When huge reserves of gas were discovered in Mozambique in 2010 and 2011, many Mozambicans thought gas would swiftly solve all their energy problems. But the country’s energy sector will only be able to deliver its full potential if national policies and regional cooperation improve.
That was the dominant view among Mozambican leaders who participated in the Africa Progress Panel Mozambique Country Dialogue on 26 November 2015, which focused on the Africa Progress Report 2015, Power, People, Planet: Seizing Africa’s Energy and Climate Opportunities.
Like many other African countries, Mozambique faces energy deficits despite its huge energy resources. Two-thirds of Africans – 620 million people – lack access to modern energy. The Africa Progress Report 2015 consequently called for a ten-fold increase in power generation to provide all Africans with access to electricity by 2030.
How can Mozambique, specifically, best utilize its energy resources to power the growth and transformation of its economy? Participants at the country dialogue initiated by the Africa Progress Panel identified some key areas for action to speedily provide greater energy access to all in the country.
Multiple Complementary Options
Gas cannot be a panacea; it can only complement the other energy sources available in the country. In addition, for gas to be profitable there is a need for good infrastructure — roads, ports and airports, as well as pipelines and storage. “Mozambique has gas but doesn’t have the infrastructure needed to consume it,” an energy expert pointed out. This is one reason Mozambique should pursue a range of solutions to meet its energy needs while developing better infrastructure.
Participants in the dialogue agreed that Mozambique will need to consider all the energy options that it has, including its abundant supplies of hydro power.
Mozambique plans to limit the use of fossil fuels, to reduce greenhouse gas emissions that cause climate change. One commentator highlighted that a desirable energy mix in the current context could prioritize the use of fossil fuel energy for industry, while encouraging greater use of renewable energy by households and communities.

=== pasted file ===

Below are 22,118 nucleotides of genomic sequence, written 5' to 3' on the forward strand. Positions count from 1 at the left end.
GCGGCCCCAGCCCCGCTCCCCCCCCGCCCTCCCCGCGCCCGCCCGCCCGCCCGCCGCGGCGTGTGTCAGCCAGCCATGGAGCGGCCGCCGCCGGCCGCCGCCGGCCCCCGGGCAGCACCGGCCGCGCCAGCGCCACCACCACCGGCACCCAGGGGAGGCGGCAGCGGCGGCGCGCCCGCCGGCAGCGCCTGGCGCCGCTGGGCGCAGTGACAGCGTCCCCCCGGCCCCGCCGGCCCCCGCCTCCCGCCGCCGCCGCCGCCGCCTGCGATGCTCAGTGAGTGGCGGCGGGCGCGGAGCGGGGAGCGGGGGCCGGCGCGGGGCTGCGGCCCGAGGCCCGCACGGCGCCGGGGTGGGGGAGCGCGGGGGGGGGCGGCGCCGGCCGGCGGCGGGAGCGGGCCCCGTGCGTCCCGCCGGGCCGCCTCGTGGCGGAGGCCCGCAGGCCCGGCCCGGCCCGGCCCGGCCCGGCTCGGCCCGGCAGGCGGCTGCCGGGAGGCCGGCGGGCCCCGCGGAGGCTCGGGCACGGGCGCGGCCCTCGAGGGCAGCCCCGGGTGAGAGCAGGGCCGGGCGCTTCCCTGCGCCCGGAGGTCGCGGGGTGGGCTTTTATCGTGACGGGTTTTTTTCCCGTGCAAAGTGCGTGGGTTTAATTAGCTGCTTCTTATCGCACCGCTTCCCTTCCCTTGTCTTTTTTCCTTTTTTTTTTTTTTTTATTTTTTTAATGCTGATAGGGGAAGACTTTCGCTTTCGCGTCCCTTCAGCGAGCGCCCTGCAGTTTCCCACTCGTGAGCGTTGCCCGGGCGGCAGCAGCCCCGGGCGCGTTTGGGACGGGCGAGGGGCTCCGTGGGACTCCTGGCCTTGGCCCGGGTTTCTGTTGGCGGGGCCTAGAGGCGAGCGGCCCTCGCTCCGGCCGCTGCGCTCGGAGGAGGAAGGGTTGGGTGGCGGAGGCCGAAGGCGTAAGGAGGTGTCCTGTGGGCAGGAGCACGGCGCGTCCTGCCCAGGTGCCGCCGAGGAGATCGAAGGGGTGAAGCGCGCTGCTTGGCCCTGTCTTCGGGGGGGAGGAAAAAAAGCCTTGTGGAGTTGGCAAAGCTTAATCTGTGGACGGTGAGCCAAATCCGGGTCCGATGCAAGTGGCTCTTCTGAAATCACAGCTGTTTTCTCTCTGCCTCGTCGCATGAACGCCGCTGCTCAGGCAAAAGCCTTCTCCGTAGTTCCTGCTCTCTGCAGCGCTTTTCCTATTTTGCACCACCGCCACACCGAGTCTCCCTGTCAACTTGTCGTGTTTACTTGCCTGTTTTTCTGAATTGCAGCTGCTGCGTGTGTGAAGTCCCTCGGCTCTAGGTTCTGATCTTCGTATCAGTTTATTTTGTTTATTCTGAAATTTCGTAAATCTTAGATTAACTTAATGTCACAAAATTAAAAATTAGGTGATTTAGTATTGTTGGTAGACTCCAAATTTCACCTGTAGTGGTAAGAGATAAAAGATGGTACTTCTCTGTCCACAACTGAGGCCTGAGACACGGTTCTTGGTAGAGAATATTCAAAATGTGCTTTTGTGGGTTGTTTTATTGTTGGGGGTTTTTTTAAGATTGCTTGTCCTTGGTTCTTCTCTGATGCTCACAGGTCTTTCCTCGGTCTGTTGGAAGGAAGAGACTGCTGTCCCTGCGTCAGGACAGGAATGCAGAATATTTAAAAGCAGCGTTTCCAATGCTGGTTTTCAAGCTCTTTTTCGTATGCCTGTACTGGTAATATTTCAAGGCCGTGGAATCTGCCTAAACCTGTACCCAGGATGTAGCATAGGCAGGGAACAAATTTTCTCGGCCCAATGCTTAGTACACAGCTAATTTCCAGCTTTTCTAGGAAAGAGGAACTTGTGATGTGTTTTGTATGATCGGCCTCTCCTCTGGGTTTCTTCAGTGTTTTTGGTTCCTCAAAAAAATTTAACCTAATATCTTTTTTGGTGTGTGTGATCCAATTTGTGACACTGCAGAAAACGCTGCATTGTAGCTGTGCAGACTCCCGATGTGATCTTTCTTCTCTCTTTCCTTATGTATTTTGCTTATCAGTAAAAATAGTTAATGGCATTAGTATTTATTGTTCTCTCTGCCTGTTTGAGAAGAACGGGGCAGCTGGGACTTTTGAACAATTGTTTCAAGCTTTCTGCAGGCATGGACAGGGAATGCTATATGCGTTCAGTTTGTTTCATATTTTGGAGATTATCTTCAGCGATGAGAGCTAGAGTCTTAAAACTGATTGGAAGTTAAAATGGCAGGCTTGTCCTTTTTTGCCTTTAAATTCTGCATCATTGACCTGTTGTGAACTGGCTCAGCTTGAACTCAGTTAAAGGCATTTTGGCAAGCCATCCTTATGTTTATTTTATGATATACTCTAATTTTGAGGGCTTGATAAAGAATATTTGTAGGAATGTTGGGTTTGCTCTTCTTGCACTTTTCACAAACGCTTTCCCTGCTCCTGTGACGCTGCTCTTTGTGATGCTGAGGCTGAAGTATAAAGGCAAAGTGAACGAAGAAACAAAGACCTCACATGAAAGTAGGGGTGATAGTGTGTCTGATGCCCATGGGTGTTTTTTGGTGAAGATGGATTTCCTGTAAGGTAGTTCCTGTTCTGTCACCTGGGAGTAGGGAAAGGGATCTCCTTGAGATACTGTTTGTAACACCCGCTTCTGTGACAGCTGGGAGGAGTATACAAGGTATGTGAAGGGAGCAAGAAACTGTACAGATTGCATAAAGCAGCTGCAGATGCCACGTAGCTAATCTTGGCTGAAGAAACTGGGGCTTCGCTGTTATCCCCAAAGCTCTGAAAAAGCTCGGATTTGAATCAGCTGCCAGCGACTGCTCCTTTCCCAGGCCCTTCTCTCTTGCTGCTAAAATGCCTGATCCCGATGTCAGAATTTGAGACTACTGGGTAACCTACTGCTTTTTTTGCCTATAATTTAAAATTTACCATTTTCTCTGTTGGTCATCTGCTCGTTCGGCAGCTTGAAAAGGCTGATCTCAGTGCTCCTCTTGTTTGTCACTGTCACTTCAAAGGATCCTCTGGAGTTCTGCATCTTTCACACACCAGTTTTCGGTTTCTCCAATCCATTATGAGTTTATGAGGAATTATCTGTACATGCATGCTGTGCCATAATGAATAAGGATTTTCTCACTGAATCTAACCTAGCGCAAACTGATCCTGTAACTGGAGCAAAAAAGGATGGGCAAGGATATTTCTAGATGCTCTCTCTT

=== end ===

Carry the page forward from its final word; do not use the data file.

Various Financing Schemes to Consider
Even the best energy mix can be compromised if it is not supported by adequate financing plans. Financing energy projects in Africa is usually a daunting challenge for both governments and the private sector due to the lack of supporting structures. However, there are solutions to apply depending on the specificities of each energy project.
For some participants, a first step would involve a “segregation of energy needs”, whereby clear decisions are made about the energy needs of different regions of the country. “We need to decide where to do off-grid and where else to do on-grid”, said one investor from a private energy company. For entrepreneurs who want to focus on rural energy, there is a type of financing suitable, a kind of structure and incentives that would work for the project.
Deep and Visionary Reforms of the Legal and Regulatory Frameworks
Participants noted that old investment laws and regulatory frameworks have not yet allowed Mozambique to fully benefit from its abundant energy resources. The new laws seem to have put the country back on the right track, although it was stressed more caution and tact is needed in order to design better laws and smart government policies.
Many participants argue that Mozambique needs to have an energy plan which takes into account the bigger picture, powered by a long-term strategic vision for effective energy policies.
Regional cooperation within Southern Africa and beyond also needs to be enhanced. Mozambique is surrounded by countries with heavy energy needs but finds it difficult to sell its renewable energy to neighboring countries, which happen to be investing massively in fossil fuel energy. Participants therefore recommended the renegotiation of regional treaties and tariffs that would enable the Mozambican renewable energy sector to blossom.